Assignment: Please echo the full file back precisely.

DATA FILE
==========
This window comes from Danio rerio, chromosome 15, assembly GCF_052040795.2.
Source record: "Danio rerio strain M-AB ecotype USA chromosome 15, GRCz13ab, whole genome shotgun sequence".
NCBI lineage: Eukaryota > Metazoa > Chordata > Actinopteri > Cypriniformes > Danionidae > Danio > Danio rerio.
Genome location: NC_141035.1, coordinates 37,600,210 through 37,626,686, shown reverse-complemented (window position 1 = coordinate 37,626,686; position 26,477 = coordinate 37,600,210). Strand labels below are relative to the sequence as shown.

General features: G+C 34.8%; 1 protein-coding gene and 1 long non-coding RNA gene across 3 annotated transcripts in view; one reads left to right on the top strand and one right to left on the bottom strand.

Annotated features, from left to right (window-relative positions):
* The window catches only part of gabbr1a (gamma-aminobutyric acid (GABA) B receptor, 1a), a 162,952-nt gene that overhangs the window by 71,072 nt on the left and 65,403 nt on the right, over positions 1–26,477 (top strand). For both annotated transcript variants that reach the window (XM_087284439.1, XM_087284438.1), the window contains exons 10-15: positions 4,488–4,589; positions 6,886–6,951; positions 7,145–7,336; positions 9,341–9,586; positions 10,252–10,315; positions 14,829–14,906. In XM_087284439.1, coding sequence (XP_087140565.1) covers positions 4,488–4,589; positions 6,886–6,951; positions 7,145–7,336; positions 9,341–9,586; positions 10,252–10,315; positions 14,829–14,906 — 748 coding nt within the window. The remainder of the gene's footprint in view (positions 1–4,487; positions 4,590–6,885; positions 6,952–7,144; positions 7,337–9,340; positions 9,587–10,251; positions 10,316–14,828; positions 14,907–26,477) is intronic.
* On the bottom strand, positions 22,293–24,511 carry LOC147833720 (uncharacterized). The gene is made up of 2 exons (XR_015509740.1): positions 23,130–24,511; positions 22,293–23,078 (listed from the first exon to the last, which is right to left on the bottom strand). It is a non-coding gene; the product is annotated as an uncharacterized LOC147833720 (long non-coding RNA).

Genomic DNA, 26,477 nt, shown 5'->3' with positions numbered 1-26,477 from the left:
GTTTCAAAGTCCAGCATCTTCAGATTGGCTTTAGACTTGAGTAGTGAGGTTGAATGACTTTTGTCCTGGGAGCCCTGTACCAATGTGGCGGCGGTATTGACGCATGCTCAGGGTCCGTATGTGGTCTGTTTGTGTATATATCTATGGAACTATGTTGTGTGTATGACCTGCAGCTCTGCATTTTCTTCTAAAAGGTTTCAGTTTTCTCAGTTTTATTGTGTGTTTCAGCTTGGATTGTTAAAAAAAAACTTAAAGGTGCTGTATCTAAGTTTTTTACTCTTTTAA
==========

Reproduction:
This window comes from Danio rerio, chromosome 15, assembly GCF_052040795.2.
Source record: "Danio rerio strain M-AB ecotype USA chromosome 15, GRCz13ab, whole genome shotgun sequence".
NCBI lineage: Eukaryota > Metazoa > Chordata > Actinopteri > Cypriniformes > Danionidae > Danio > Danio rerio.
Genome location: NC_141035.1, coordinates 37,600,210 through 37,626,686, shown reverse-complemented (window position 1 = coordinate 37,626,686; position 26,477 = coordinate 37,600,210). Strand labels below are relative to the sequence as shown.

General features: G+C 34.8%; 1 protein-coding gene and 1 long non-coding RNA gene across 3 annotated transcripts in view; one reads left to right on the top strand and one right to left on the bottom strand.

Annotated features, from left to right (window-relative positions):
* The window catches only part of gabbr1a (gamma-aminobutyric acid (GABA) B receptor, 1a), a 162,952-nt gene that overhangs the window by 71,072 nt on the left and 65,403 nt on the right, over positions 1–26,477 (top strand). For both annotated transcript variants that reach the window (XM_087284439.1, XM_087284438.1), the window contains exons 10-15: positions 4,488–4,589; positions 6,886–6,951; positions 7,145–7,336; positions 9,341–9,586; positions 10,252–10,315; positions 14,829–14,906. In XM_087284439.1, coding sequence (XP_087140565.1) covers positions 4,488–4,589; positions 6,886–6,951; positions 7,145–7,336; positions 9,341–9,586; positions 10,252–10,315; positions 14,829–14,906 — 748 coding nt within the window. The remainder of the gene's footprint in view (positions 1–4,487; positions 4,590–6,885; positions 6,952–7,144; positions 7,337–9,340; positions 9,587–10,251; positions 10,316–14,828; positions 14,907–26,477) is intronic.
* On the bottom strand, positions 22,293–24,511 carry LOC147833720 (uncharacterized). The gene is made up of 2 exons (XR_015509740.1): positions 23,130–24,511; positions 22,293–23,078 (listed from the first exon to the last, which is right to left on the bottom strand). It is a non-coding gene; the product is annotated as an uncharacterized LOC147833720 (long non-coding RNA).

Genomic DNA, 26,477 nt, shown 5'->3' with positions numbered 1-26,477 from the left:
GTTTCAAAGTCCAGCATCTTCAGATTGGCTTTAGACTTGAGTAGTGAGGTTGAATGACTTTTGTCCTGGGAGCCCTGTACCAATGTGGCGGCGGTATTGACGCATGCTCAGGGTCCGTATGTGGTCTGTTTGTGTATATATCTATGGAACTATGTTGTGTGTATGACCTGCAGCTCTGCATTTTCTTCTAAAAGGTTTCAGTTTTCTCAGTTTTATTGTGTGTTTCAGCTTGGATTGTTAAAAAAAAACTTAAAGGTGCTGTATCTAAGTTTTTTACTCTTTTAA